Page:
The Maharaja’s Well

Jun 9, 2021 0 comments

We think that charity always flows from the richer nations to the poorer ones, but sometimes it also flows the other way. When Ireland was starving during the potato famine in the 1840s, the Choctaw Nation of American Indians, despite being impoverished themselves and living in extreme hardship, donated an equivalent of $170 to the troubled nation. More recently, in the aftermath of the terror attacks of September 11, 2001, the Masai tribe of Kenya sent 14 cows to the United States. Although these gifts, rather than being actually helpful, were simply tokens of goodwill and solidarity, there was one charity they really helped.

Maharaja’s Well

Maharajah's well. Photo: Andrew-M-Whitman/Flickr

In the mid-1800s, Edward Anderton Reade, a gentleman from Ipsden, in South Oxfordshire, when serving as the Governor of Benaras, struck a close friendship with the Maharaja of Benaras (now Varanasi), Ishree Pershad Narayan Singh. Reade would often tell the the Maharaja stories from the land he grew up in. One day, the conversation turned to water shortage problems and the frequent drought conditions in his home in Ipsden and the neighbouring parishes in the foothills of Chiltern Hills. Although the Thames run close by, the river is little more than a shallow stream at this place. Furthermore, the hills are dry and chalky, with very few springs that dry up in the summer months. During these long periods of drought, the people of the region relied on water collected in dirty ponds, or they needed to be fetched by hand from miles away.

One story in particular made a huge impact on the Maharaja. When Reade was a child, he came across a boy being beaten up by his mother for having stolen a drink of water in the village of Stoke Row, 3 miles from Ipsden. The story stayed with the Maharaja, and recalling how Mr. Reade had helped sunk a well in the village of Azamgarh, a few years previously, the Maharaja decided to return the favor by financing the construction of well in the parish of Stoke Row, where the incident occurred.

Maharaja of Benaras, Ishree Pershad Narayan Singh

Maharaja of Benaras, Ishree Pershad Narayan Singh.

The well, now known as the Maharaja’s Well, is 368 feet deep and 4 feet wide. It was dug entirely by hand under difficult and dangerous condition. To get to the water, workers had to dig through twenty-five feet of clay and gravel subsoil, followed by three hundred feet of chalk, interspersed with two layers of sand, each about eight foot deep. The sand layers were the most dangerous as they were susceptible to cave-ins. The final few feet consisted of a mixture of chalk and shells. The work took 14 months to complete. The Maharaja couldn’t travel aboard to see the work, but he kept track of the well’s progress through the photographs and information Reade sent him.

The well was surrounded by red brick base and iron columns leading up to an elaborate onion domed canopy topped by a gilded spear finial. A winding gear was installed to pull water, and this was adorned by a gold-painted elephant. In addition to the well, the Maharaja also planted a cherry orchard close to the well so that its upkeep could be funded from the sale of the fruit. An octagonal caretaker’s cottage was constructed next to the well, which has been a private home since 1999.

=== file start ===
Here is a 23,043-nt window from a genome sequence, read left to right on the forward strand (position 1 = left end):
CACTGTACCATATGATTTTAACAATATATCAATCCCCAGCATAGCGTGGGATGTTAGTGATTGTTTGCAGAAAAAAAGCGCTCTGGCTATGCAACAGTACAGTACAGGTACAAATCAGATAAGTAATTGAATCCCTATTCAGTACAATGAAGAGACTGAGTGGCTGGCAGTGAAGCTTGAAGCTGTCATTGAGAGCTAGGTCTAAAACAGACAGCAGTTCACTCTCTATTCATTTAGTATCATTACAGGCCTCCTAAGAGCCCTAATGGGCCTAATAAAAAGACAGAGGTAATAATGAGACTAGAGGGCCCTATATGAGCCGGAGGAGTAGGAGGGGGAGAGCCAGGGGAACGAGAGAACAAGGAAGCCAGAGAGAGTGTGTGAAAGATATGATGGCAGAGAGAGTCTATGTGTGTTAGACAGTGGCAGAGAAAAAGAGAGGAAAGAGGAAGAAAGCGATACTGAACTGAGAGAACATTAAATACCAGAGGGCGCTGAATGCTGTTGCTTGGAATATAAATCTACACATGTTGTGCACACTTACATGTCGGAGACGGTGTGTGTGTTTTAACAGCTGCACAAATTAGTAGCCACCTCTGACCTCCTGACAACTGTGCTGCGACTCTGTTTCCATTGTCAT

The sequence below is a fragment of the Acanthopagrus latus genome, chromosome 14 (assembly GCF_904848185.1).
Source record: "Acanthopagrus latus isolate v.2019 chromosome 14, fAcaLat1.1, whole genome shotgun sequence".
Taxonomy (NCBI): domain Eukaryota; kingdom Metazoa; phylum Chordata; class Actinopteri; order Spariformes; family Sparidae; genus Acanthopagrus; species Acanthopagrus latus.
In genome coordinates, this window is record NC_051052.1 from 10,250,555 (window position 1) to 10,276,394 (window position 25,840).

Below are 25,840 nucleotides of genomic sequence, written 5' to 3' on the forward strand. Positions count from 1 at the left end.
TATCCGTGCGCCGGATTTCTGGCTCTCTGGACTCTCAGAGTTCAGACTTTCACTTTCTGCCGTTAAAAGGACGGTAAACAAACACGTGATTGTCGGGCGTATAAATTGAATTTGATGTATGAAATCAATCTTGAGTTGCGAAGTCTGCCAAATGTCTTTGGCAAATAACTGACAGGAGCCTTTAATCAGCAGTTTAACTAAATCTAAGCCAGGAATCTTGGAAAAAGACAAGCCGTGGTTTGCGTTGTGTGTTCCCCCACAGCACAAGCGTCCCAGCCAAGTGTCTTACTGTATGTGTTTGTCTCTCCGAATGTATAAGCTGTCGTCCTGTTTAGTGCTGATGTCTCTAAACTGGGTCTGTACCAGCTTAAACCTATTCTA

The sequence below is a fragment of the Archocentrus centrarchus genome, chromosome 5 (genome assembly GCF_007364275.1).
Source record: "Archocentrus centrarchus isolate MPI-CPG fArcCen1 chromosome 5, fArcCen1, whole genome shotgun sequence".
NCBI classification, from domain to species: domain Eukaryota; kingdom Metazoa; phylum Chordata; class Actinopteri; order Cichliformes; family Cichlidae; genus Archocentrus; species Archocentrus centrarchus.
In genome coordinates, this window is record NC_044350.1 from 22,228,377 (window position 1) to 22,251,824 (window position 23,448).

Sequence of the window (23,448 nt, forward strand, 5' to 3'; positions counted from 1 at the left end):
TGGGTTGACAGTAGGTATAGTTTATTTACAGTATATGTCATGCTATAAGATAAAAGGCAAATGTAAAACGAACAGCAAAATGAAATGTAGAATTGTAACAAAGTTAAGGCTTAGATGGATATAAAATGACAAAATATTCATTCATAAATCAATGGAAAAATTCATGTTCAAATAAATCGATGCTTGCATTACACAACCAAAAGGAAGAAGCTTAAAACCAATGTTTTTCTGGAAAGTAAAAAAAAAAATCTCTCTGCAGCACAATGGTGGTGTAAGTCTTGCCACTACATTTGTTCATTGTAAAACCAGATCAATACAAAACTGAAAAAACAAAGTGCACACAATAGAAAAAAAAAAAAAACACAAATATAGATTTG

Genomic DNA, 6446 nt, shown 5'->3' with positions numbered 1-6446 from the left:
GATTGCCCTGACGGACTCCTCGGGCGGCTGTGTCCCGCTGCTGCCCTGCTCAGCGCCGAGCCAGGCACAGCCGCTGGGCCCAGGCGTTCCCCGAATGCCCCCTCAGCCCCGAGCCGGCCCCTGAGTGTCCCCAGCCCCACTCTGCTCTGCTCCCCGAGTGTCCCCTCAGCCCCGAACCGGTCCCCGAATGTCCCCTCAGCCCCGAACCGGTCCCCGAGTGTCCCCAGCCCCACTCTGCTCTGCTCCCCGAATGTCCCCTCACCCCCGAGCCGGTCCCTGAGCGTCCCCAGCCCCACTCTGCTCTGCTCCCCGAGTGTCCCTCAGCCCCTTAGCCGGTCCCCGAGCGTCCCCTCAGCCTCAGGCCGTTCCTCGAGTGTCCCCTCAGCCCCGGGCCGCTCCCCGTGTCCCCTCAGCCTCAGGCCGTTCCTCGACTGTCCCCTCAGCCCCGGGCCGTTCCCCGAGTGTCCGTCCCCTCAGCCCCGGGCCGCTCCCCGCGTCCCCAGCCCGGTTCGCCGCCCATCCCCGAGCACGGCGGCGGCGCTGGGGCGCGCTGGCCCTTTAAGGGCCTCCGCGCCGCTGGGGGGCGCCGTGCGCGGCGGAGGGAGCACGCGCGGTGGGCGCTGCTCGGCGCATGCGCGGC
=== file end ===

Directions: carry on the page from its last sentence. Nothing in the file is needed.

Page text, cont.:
Maharaja’s Well

The caretaker’s cottage. Photo: Amateur with a Camera/Flickr

Maharaja’s Well

The gilded elephant decorating the winding mechanism of the well. Photo: Ukiws/Wikimedia Commons

The Maharaja continued to make additions and modifications to the well, which were inaugurated or commenced on special occasions. A footpath was completed at the maharajah's expense when the Marquis of Lorne married Princess Louise in 1871. In 1882, when Queen Victoria survived an assassination attempt, he funded a ration of free bread, tea and sugar, as well as lunch for the villagers.

The well served the community well for some seventy years until piped water arrived in the 1920s, and that sealed its fate. Use of the well declined and the well fell into disrepair.

The well was restored in 1964 on the occasion of its one hundredth anniversary. The centenary celebration and the restored well’s inauguration was attended by Prince Philip and representatives of the Maharaja. A vessel containing waters from the Ganges was brought in and poured into the well.

Maharaja’s Well

Maharajah's well. Photo: Andrew-M-Whitman/Flickr

The construction of the Maharajah’s Well in Stoke Row inspired many more charitable acts by wealthy Indians in Britain, including drinking fountains in London park and a more modest well constructed at Ipsden by Raja Deonarayan Singh. These acts of charity are testimony to the strange relationship between the British and Indian aristocracies in the mid-19th century. Less than a decade before the dedication of the Maharaja’s Well, India’s first war of independence broke out resulting in the deaths of hundreds of thousands of British officers, civilians and Indian rebels. The massacre committed at Cawnpore was particularly cruel. More than a hundred British women and children were hacked to death by the rebels and their bodies thrown down a nearby well. Stoke Row’s well might thus seem like a peculiar choice of construction project to patronage, especially when the wounds of the massacre were still fresh.

Today, the Maharaja’s Well and the surrounding landscape with the orchard and the cottage is a site of heritage in Stoke Row.

# Vikas Pandey & Andrey Vladov, The maharajah and the well, BBC
# Leslie Wilson, The Maharajah's Well, The History Girls
# Ramya Sriram, A Little Bit of Varanasi in England: Why This Tiny Oxfordshire Village Has a Benares Grove, The Better India


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